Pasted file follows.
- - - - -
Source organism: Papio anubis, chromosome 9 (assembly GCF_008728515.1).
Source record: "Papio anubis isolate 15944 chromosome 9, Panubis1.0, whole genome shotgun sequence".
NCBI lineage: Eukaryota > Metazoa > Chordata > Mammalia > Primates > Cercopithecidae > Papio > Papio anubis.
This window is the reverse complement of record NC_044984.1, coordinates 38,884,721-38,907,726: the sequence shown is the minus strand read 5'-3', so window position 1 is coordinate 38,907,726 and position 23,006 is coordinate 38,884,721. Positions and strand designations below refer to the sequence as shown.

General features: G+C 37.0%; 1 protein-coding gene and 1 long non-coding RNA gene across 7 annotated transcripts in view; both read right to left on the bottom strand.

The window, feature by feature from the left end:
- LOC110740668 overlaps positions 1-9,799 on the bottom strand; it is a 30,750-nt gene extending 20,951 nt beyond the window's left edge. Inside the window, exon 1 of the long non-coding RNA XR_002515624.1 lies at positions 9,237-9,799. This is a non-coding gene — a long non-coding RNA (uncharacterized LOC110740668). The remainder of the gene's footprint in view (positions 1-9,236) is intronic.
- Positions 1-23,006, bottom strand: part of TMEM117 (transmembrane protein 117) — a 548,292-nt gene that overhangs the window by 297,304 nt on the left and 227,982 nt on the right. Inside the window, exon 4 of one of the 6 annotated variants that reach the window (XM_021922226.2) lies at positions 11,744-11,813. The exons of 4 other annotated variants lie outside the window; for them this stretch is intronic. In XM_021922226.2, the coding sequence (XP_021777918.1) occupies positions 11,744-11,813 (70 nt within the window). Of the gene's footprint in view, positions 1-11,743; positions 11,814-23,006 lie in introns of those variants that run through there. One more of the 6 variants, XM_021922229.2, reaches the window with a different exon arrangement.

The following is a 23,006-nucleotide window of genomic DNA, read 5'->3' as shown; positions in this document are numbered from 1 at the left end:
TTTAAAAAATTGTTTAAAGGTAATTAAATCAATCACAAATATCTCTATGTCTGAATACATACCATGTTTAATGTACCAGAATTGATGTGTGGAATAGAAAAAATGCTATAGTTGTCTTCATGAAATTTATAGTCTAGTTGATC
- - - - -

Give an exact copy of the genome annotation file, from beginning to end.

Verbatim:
Source organism: Papio anubis, chromosome 9 (assembly GCF_008728515.1).
Source record: "Papio anubis isolate 15944 chromosome 9, Panubis1.0, whole genome shotgun sequence".
NCBI lineage: Eukaryota > Metazoa > Chordata > Mammalia > Primates > Cercopithecidae > Papio > Papio anubis.
This window is the reverse complement of record NC_044984.1, coordinates 38,884,721-38,907,726: the sequence shown is the minus strand read 5'-3', so window position 1 is coordinate 38,907,726 and position 23,006 is coordinate 38,884,721. Positions and strand designations below refer to the sequence as shown.

General features: G+C 37.0%; 1 protein-coding gene and 1 long non-coding RNA gene across 7 annotated transcripts in view; both read right to left on the bottom strand.

The window, feature by feature from the left end:
- LOC110740668 overlaps positions 1-9,799 on the bottom strand; it is a 30,750-nt gene extending 20,951 nt beyond the window's left edge. Inside the window, exon 1 of the long non-coding RNA XR_002515624.1 lies at positions 9,237-9,799. This is a non-coding gene — a long non-coding RNA (uncharacterized LOC110740668). The remainder of the gene's footprint in view (positions 1-9,236) is intronic.
- Positions 1-23,006, bottom strand: part of TMEM117 (transmembrane protein 117) — a 548,292-nt gene that overhangs the window by 297,304 nt on the left and 227,982 nt on the right. Inside the window, exon 4 of one of the 6 annotated variants that reach the window (XM_021922226.2) lies at positions 11,744-11,813. The exons of 4 other annotated variants lie outside the window; for them this stretch is intronic. In XM_021922226.2, the coding sequence (XP_021777918.1) occupies positions 11,744-11,813 (70 nt within the window). Of the gene's footprint in view, positions 1-11,743; positions 11,814-23,006 lie in introns of those variants that run through there. One more of the 6 variants, XM_021922229.2, reaches the window with a different exon arrangement.

The following is a 23,006-nucleotide window of genomic DNA, read 5'->3' as shown; positions in this document are numbered from 1 at the left end:
TTTAAAAAATTGTTTAAAGGTAATTAAATCAATCACAAATATCTCTATGTCTGAATACATACCATGTTTAATGTACCAGAATTGATGTGTGGAATAGAAAAAATGCTATAGTTGTCTTCATGAAATTTATAGTCTAGTTGATC